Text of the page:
AstraZeneca has committed not to profit off any COVID-19 vaccines ‘for the duration of the pandemic’ and to sell the vaccine at cost, in a deal with Oxford University. However, another deal to develop a COVID-19 vaccine with Brazilian public research body Fundação Oswaldo Cruz (Fiocruz), recently revealed that AstraZeneca has given itself the power to declare the pandemic over as soon as July 2021. This means that, after July 2021, AstraZeneca could charge governments and other purchasers high prices for a vaccine that was entirely funded by public money.
The public has the right to know what’s in these deals. There is no place for secrets during a pandemic; there is too much at stake.
Kate Elder, Senior Vaccines Policy Advisor, MSF Access Campaign
Pharmaceutical corporations have a very poor track record of transparency across the board, from licensing deals and technology transfers to costs of R&D and clinical trial data. The little information that has been revealed around AstraZeneca’s not-for-profit promises should be a warning sign that pharma cannot be trusted to act in the interest of public health.
“As long as we don’t know what’s in these deals, pharma will continue to hold the power to decide who gets access when, and at what price,” said Kate Elder, Senior Vaccines Policy Advisor for MSF’s Access Campaign. “Without decisive action from governments demanding more transparency from companies, equitable access to COVID-19 vaccines is in jeopardy.”
“The public has the right to know what’s in these deals,” said Elder. “There is no place for secrets during a pandemic; there is too much at stake.”
The licensing deals struck for a number of other companies racing to develop COVID-19 vaccines also remain cloaked in secrecy, despite unprecedented levels of public funding. Over US$12 billion has been poured into the research and development (R&D), clinical trials and manufacture of six front-runner candidate COVID-19 vaccines. 
MSF also urged COVID-19 vaccine developers to disclose clinical trial costs and data. Without this information, it is impossible for people, treatment providers and governments to demand affordable prices and scrutinise critical safety and efficacy data. Given that R&D and manufacturing costs have been largely – or entirely, in the case of AstraZeneca and Moderna – offset by public contributions, the public deserves to see a transparent breakdown of these costs and data.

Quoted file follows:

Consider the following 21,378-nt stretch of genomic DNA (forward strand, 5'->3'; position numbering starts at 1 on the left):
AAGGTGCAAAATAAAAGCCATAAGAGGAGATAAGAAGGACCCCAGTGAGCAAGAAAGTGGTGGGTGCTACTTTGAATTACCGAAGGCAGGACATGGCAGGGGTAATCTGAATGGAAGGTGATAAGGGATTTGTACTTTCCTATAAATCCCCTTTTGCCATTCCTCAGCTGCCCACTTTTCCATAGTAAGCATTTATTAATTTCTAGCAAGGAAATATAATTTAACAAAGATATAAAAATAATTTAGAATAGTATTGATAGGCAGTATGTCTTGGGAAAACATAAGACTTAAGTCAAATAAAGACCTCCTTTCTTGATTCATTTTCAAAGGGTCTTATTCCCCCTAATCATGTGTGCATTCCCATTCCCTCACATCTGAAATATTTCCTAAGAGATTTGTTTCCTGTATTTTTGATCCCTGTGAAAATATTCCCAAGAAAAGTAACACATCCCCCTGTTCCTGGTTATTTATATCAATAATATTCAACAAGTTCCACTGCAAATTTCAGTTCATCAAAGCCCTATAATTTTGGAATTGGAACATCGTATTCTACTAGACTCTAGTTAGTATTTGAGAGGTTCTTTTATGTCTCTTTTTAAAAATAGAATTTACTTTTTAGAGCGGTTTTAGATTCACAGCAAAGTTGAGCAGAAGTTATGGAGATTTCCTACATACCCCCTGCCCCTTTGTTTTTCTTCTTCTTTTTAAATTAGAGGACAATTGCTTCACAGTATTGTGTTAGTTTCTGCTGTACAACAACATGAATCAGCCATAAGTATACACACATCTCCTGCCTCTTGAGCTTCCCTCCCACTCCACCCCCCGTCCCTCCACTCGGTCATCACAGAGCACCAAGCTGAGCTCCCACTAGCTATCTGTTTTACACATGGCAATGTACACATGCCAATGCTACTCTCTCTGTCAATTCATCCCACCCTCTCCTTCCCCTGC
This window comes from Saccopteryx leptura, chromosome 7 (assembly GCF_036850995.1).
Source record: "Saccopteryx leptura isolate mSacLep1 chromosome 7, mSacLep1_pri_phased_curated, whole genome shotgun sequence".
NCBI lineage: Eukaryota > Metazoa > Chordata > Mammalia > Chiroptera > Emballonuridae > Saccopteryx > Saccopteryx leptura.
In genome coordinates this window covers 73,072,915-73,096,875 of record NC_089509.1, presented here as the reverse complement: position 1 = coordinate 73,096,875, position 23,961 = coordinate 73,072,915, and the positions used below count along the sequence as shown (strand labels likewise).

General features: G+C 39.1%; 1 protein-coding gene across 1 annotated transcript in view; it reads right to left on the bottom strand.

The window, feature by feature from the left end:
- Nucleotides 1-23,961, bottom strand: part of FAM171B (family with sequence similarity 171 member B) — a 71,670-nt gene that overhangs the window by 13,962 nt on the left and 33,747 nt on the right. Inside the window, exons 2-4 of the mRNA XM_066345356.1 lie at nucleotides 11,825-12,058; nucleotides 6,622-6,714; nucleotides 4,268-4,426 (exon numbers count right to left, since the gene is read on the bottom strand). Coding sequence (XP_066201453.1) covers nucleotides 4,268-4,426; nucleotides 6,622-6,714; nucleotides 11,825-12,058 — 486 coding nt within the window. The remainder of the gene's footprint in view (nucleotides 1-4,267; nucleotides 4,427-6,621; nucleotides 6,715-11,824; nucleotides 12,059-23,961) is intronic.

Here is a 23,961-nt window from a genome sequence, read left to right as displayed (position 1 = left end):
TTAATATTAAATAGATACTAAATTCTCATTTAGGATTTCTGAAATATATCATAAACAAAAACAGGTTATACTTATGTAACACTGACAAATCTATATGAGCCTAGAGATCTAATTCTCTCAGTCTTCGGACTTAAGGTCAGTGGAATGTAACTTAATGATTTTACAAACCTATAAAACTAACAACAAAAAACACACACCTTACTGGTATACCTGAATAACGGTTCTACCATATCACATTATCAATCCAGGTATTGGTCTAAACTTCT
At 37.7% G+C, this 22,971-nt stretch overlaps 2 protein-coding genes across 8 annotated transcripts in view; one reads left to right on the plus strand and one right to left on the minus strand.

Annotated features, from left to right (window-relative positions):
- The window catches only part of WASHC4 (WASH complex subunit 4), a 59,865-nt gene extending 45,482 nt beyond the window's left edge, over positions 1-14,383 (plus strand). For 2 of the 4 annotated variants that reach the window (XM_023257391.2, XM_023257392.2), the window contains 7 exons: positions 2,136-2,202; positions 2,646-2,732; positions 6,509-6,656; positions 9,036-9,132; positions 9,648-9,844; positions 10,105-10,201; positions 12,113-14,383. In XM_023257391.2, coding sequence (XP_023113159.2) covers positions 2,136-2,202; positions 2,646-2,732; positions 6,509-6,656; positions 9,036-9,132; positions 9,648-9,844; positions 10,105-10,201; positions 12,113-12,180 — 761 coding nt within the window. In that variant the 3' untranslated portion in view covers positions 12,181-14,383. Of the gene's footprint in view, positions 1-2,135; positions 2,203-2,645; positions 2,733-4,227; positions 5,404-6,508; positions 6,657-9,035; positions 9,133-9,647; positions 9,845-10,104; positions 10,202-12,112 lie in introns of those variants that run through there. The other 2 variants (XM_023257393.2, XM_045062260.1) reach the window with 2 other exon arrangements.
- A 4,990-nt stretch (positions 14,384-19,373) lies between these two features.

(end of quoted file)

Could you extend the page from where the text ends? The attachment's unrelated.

“Despite repeated assurances from heads of state that any COVID-19 vaccine will be a global public good, and despite claims that we’re seeing industry at its best, the reality is that up to this point it is clear that pharma cannot be trusted to act in the interest of public health, even in these unprecedented times,” said Roz Scourse, Policy Advisor for MSF’s Access Campaign. “Even with billions of dollars of public, taxpayer money paying for these vaccines, and billions of lives at stake, we continue to be left in the dark, leaving us scrambling to determine critical information such as the price and supply of any future COVID-19 vaccines, and what this means for equitable access.”
Governments must be bold at this critical juncture for the health of billions of people, take responsibility for the billions of public dollars that they have handed over for these vaccines, and demand that pharmaceutical corporations urgently make public all licenses, agreements, clinical trial costs and data related to COVID-19 vaccines.
 The six candidates and the amount that each has received in public funding so far are vaccines being developed by AstraZeneca/Oxford University (over $1.7 billion), Johnson&Johnson/BiologicalE ($1.5 billion), Pfizer/BioNTech ($2.5 billion), GlaxoSmithKline/Sanofi Pasteur ($2.1 billion), Novavax/Serum Institute of India (nearly $2 billion), and Moderna/Lonza ($2.48 billion).